Russian Defense Budget to Hit Record $81 Billion in 2015

Oct 16, 2014 — 14:36
Oct 16, 2014 — 14:36
Russian servicemen march during the Victory Day parade on Moscow's Red Square, May 9, 2014.

Russia's national defense budget for next year will reach a record 3.3 trillion rubles ($81 billion), or 4.2 percent of the country's GDP, the head of the State Duma's defense committee, Admiral Vladimir Komoyedov, was quoted as saying by the Interfax news agency on Thursday.

The 2015 budget represents an 812 billion ruble ($20 billion) increase over this year, and portends a larger defense budget over the next several years. Russia's GDP this year is forecast at just over $2 trillion, according to the World Bank, and Russia's Finance Ministry expects it to grow by a mere 1 percent in 2015, state news agency TASS reported.

According to Komoyedov, the Duma plans to spend 3.1 trillion rubles ($76 billion), or 3.7 percent of GDP, on defense in 2016 and 3.23 trillion ($79 billion), or 3.6 percent of GDP, in 2017.

“These parameters are significantly higher than in 2014, when the proportion of GDP was 3.4 percent,” Komoyedov was quoted as saying by Interfax. Last year, defense expenditures made up 3.2 percent of GDP, and were a mere 3 percent in 2012.

With the exception of the United States, which spent 3.8 percent of its GDP on defense in 2013, most of the world's countries spend less than 3 percent of their GDP on their militaries, according to World Bank data. In general, U.S. defense expenditures measured in percentage of GDP have been falling sine 2010, when spending reached 4.7 percent of GDP.

However, World Bank data paints an even more drastic picture of Russia's recent defense spending than Komoyedov did. Last year the World Bank said Russia's defense budget was already 4.2 percent of its GDP.

Data from World Bank

This graph shows military spending over the last decade by the U.S. and Russia measured in GDP.

This rise in military spending comes at a time of economic contraction for Russia, as low oil prices, inflation and Western sanctions over the Kremlin's role in the Ukraine crisis all hit home.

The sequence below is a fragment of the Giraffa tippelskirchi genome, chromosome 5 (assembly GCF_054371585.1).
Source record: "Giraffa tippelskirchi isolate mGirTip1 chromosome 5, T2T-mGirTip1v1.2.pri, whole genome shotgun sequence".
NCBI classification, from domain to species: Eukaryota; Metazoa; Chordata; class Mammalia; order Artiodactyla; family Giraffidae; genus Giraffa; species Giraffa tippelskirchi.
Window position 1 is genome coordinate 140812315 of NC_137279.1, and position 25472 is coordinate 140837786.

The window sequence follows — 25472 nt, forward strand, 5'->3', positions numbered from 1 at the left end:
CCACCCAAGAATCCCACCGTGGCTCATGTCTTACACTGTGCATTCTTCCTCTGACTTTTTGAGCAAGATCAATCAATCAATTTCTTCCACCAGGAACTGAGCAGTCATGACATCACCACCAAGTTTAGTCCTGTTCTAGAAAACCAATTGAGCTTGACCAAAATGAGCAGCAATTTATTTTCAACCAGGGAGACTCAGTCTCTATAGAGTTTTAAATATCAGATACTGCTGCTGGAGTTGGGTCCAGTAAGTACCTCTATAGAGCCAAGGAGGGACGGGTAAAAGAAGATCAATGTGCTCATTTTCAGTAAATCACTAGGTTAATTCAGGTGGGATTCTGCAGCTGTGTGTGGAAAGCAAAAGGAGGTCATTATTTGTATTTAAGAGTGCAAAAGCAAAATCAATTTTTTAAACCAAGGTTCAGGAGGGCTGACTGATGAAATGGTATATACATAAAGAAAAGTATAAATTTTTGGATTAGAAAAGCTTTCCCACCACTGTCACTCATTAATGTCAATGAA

The drastic increase in defense investments may in some sense be a boon to Russia's economy. A report released by Moscow's Higher School of Economics in late September showed that a rise in military and related defense expenditures, such as "the production of ships, airplanes, spacecraft and other means of transportation," was one of the primary driving forces behind a surge in industrial production.

But the report cautioned that these developments mask stagnation across most other areas of manufacturing.

Defense officials may have to fight for their budget, though. Finance Minister Anton Siluanov was earlier reported to have said that Russia's economic forecast has sufficiently worsened to warrant a review of Russia's rampant military spending.

President Vladimir Putin in 2012 launched an ambitious, far-reaching rearmament program through 2020 valued at 20 trillion rubles ($500 billion), and the government is currently drumming up a subsequent program due to begin in 2016.

But Siluanov said the upcoming program cannot be funded at the same levels as the 2020 program, and the Finance and Defense ministries are working together to optimize the costs of the new program.

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